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4 April 2017, 06:39
Minimum unit pricing for alcohol should be introduced across the UK if it proves a success in Scotland, a Lords committee has urged.
If the decision of the Holyrood parliament to introduce a 50p base level for alcohol units survives legal challenges, and is shown to be effective in cutting down excessive drinking, it needs to be rolled out nationwide, the Lords Select Committee on the Licensing Act 2003 has stated.
Peers have also called for a major overhaul of how licensing decisions are made after hearing evidence that some councillors were guilty of a ''scandalous misuse'' of their powers.
The committee called for the Licensing Act to be redrawn in order to abolish local authority licensing committees, and hand their role to planning watchdogs at councils instead.
Committee chairwoman Baroness McIntosh of Pickering, said: ''The Act is fundamentally flawed and needs a major overhaul.
''It was a mistake and a missed opportunity to set up new licensing committees when the planning system was already available to regulate the use of land for many different purposes.
''The planning system is well suited to dealing with licensing applications and appeals, and the interests of residents are always taken into account.
''The Committee was shocked by some of the evidence it received on hearings before licensing committees.
''Their decisions have been described as 'something of a lottery', 'lacking formality', and 'indifferent', with some 'scandalous misuses of the powers of elected local councillors'.''
Referring to evidence that councillors had refused to listen to arguments at hearings, or to stand down when family members were involved in the situation, the report stated: ''These are scandalous misuses of the powers of elected local councillors, and they are not the only ones we were told of.
''The Derbyshire Police wrote: '...it has become too political with councils being frightened of making a tough decision for fear of an appeal against them by big brewing companies, etc. On two occasions I have had councillors state that they have agreed with the police, however, sided with the pub company for fear of an appeal.'''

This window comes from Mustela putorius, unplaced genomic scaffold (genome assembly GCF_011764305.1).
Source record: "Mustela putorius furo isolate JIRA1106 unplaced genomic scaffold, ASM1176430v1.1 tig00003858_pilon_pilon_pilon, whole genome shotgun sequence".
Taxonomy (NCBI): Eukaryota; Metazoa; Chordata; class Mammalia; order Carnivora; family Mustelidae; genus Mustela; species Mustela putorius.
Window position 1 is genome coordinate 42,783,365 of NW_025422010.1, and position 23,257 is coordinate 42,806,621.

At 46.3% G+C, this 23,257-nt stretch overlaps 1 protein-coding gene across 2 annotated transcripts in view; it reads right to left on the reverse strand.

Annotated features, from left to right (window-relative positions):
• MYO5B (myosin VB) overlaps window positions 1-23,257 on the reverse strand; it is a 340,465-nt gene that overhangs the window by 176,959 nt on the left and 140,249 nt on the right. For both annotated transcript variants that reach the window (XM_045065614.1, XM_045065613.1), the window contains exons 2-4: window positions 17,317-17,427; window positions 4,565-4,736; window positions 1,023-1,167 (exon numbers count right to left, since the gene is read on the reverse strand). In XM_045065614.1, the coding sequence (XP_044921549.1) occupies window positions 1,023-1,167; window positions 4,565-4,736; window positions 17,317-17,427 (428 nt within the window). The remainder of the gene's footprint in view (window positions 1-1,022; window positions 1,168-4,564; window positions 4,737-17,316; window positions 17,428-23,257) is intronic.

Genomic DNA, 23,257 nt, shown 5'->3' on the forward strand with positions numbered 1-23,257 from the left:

The Lords committee said: ''The evidence received against local authority licensing committees was damning and the committee was extremely concerned by what it heard.
''Planning committees are much more effective, reliable and well-equipped to make licensing decisions.''
Lady McIntosh also called for relevant legislation to apply at airports, and warned regulations covering late night opening do not work.
''We cannot understand why the Government has decided not to apply the Act to sales at airports. This can lead to dangerous situations, and must be changed.
''Pubs, clubs and live music venues are a vital part of our cultural identity. Any decline in our cities' world-famous nightlife ought to be prevented and the businesses supported.
''But the night time economy needs regulating; even in these areas of cities, residents have their rights. The current systems are not being used because they do not work.''
The report also called for establishments to provide a disabled access statement when applying for a licence.
Local Government Association licensing spokesman, Chris Pillai, described the recommendation to scrap council licensing committees as ''unnecessary and ill-advised''.
''Figures from 2016 show that of the more than 21,000 licence applications made to council licensing committees, less than 1% were challenged,'' said Mr Pillai.
''This reflects the fairness and sound basis licensing committees are using to make their decisions.''
''It will always be possible in any system to pull out examples where things haven't worked as well as they should have, and we agree that there is scope for the planning and licensing frameworks to link together more closely.
''However, putting planning committees in charge of licensing decisions will not tackle current flaws in the Licensing Act, and completely fails to take account of the pressures the planning system is also under.''